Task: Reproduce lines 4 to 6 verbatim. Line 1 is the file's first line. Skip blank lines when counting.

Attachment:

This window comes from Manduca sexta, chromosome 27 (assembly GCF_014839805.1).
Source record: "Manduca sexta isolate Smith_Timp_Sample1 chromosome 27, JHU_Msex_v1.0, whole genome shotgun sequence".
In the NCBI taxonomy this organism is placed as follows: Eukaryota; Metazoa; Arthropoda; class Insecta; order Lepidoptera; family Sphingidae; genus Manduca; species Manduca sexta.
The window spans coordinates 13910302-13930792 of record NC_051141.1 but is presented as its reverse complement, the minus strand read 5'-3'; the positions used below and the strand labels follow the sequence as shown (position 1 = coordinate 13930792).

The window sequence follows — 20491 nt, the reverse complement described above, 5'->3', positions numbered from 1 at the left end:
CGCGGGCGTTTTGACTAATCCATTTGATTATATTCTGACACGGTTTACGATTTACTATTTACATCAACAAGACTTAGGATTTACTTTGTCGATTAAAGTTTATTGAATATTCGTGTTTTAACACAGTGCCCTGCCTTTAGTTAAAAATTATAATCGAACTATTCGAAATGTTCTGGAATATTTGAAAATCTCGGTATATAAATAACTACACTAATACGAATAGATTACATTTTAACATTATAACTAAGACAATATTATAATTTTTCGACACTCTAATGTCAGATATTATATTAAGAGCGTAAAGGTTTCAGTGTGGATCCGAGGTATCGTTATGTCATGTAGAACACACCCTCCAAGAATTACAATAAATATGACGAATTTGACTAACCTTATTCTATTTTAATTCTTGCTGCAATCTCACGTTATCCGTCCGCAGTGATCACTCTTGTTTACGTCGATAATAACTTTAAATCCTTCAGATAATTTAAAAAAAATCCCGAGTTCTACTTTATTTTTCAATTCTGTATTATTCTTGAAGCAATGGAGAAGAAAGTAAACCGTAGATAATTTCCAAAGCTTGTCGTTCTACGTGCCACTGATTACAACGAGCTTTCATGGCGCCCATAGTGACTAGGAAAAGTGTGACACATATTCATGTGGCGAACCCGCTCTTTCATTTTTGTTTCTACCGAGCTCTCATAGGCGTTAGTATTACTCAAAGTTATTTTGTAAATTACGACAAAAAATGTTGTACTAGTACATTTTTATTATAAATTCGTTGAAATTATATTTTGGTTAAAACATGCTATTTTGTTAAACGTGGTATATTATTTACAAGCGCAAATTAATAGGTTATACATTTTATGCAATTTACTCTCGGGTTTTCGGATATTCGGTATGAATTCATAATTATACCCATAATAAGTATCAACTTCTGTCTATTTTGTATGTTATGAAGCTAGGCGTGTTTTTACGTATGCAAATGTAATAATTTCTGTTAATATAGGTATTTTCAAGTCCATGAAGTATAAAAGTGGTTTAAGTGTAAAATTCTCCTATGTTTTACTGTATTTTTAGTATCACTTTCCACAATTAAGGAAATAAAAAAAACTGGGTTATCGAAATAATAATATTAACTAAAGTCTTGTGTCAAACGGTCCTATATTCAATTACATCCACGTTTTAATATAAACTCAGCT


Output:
The window spans coordinates 13910302-13930792 of record NC_051141.1 but is presented as its reverse complement, the minus strand read 5'-3'; the positions used below and the strand labels follow the sequence as shown (position 1 = coordinate 13930792).

The window sequence follows — 20491 nt, the reverse complement described above, 5'->3', positions numbered from 1 at the left end:
CGCGGGCGTTTTGACTAATCCATTTGATTATATTCTGACACGGTTTACGATTTACTATTTACATCAACAAGACTTAGGATTTACTTTGTCGATTAAAGTTTATTGAATATTCGTGTTTTAACACAGTGCCCTGCCTTTAGTTAAAAATTATAATCGAACTATTCGAAATGTTCTGGAATATTTGAAAATCTCGGTATATAAATAACTACACTAATACGAATAGATTACATTTTAACATTATAACTAAGACAATATTATAATTTTTCGACACTCTAATGTCAGATATTATATTAAGAGCGTAAAGGTTTCAGTGTGGATCCGAGGTATCGTTATGTCATGTAGAACACACCCTCCAAGAATTACAATAAATATGACGAATTTGACTAACCTTATTCTATTTTAATTCTTGCTGCAATCTCACGTTATCCGTCCGCAGTGATCACTCTTGTTTACGTCGATAATAACTTTAAATCCTTCAGATAATTTAAAAAAAATCCCGAGTTCTACTTTATTTTTCAATTCTGTATTATTCTTGAAGCAATGGAGAAGAAAGTAAACCGTAGATAATTTCCAAAGCTTGTCGTTCTACGTGCCACTGATTACAACGAGCTTTCATGGCGCCCATAGTGACTAGGAAAAGTGTGACACATATTCATGTGGCGAACCCGCTCTTTCATTTTTGTTTCTACCGAGCTCTCATAGGCGTTAGTATTACTCAAAGTTATTTTGTAAATTACGACAAAAAATGTTGTACTAGTACATTTTTATTATAAATTCGTTGAAATTATATTTTGGTTAAAACATGCTATTTTGTTAAACGTGGTATATTATTTACAAGCGCAAATTAATAGGTTATACATTTTATGCAATTTACTCTCGGGTTTTCGGATATTCGGTATGAATTCATAATTATACCCATAATAAGTATCAACTTCTGTCTATTTTGTATGTTATGAAGCTAGGCGTGTTTTTACGTATGCAAATGTAATAATTTCTGTTAATATAGGTATTTTCAAGTCCATGAAGTATAAAAGTGGTTTAAGTGTAAAATTCTCCTATGTTTTACTGTATTTTTAGTATCACTTTCCACAATTAAGGAAATAAAAAAAACTGGGTTATCGAAATAATAATATTAACTAAAGTCTTGTGTCAAACGGTCCTATATTCAATTACATCCACGTTTTAATATAAACTCAGCT